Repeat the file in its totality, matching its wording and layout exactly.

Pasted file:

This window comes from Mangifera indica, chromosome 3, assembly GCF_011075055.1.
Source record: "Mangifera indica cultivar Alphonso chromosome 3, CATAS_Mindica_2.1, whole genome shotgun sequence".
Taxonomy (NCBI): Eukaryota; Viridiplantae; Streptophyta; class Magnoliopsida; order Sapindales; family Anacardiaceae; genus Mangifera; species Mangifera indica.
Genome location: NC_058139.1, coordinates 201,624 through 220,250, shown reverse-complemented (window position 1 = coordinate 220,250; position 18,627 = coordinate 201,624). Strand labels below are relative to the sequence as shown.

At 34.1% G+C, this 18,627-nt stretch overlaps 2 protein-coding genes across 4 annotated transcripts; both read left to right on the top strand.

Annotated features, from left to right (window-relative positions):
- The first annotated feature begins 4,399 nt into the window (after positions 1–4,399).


This window comes from Mangifera indica, chromosome 3, assembly GCF_011075055.1.
Source record: "Mangifera indica cultivar Alphonso chromosome 3, CATAS_Mindica_2.1, whole genome shotgun sequence".
Taxonomy (NCBI): Eukaryota; Viridiplantae; Streptophyta; class Magnoliopsida; order Sapindales; family Anacardiaceae; genus Mangifera; species Mangifera indica.
Genome location: NC_058139.1, coordinates 201,624 through 220,250, shown reverse-complemented (window position 1 = coordinate 220,250; position 18,627 = coordinate 201,624). Strand labels below are relative to the sequence as shown.

At 34.1% G+C, this 18,627-nt stretch overlaps 2 protein-coding genes across 4 annotated transcripts; both read left to right on the top strand.

Annotated features, from left to right (window-relative positions):
- The first annotated feature begins 4,399 nt into the window (after positions 1–4,399).